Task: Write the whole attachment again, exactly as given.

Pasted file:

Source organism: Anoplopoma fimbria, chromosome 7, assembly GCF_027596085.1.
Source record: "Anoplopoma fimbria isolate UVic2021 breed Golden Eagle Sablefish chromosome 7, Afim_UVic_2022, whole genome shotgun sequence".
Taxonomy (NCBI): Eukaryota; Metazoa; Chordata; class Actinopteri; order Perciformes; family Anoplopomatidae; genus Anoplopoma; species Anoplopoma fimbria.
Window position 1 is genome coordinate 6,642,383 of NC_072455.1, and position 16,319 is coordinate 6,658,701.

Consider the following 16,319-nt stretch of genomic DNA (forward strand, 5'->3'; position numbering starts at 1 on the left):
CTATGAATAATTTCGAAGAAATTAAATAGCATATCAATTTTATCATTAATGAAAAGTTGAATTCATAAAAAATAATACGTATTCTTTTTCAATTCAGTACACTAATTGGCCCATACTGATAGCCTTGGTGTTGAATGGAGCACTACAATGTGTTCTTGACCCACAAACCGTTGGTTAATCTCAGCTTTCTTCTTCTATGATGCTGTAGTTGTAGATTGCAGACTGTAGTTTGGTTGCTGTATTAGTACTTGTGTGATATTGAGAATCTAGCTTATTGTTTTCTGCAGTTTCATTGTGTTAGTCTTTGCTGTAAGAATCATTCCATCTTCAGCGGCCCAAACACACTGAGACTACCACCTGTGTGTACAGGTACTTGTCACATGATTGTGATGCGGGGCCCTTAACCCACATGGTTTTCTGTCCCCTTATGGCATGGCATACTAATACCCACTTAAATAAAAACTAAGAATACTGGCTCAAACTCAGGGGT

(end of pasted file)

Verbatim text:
Source organism: Anoplopoma fimbria, chromosome 7, assembly GCF_027596085.1.
Source record: "Anoplopoma fimbria isolate UVic2021 breed Golden Eagle Sablefish chromosome 7, Afim_UVic_2022, whole genome shotgun sequence".
Taxonomy (NCBI): Eukaryota; Metazoa; Chordata; class Actinopteri; order Perciformes; family Anoplopomatidae; genus Anoplopoma; species Anoplopoma fimbria.
Window position 1 is genome coordinate 6,642,383 of NC_072455.1, and position 16,319 is coordinate 6,658,701.

Consider the following 16,319-nt stretch of genomic DNA (forward strand, 5'->3'; position numbering starts at 1 on the left):
CTATGAATAATTTCGAAGAAATTAAATAGCATATCAATTTTATCATTAATGAAAAGTTGAATTCATAAAAAATAATACGTATTCTTTTTCAATTCAGTACACTAATTGGCCCATACTGATAGCCTTGGTGTTGAATGGAGCACTACAATGTGTTCTTGACCCACAAACCGTTGGTTAATCTCAGCTTTCTTCTTCTATGATGCTGTAGTTGTAGATTGCAGACTGTAGTTTGGTTGCTGTATTAGTACTTGTGTGATATTGAGAATCTAGCTTATTGTTTTCTGCAGTTTCATTGTGTTAGTCTTTGCTGTAAGAATCATTCCATCTTCAGCGGCCCAAACACACTGAGACTACCACCTGTGTGTACAGGTACTTGTCACATGATTGTGATGCGGGGCCCTTAACCCACATGGTTTTCTGTCCCCTTATGGCATGGCATACTAATACCCACTTAAATAAAAACTAAGAATACTGGCTCAAACTCAGGGGT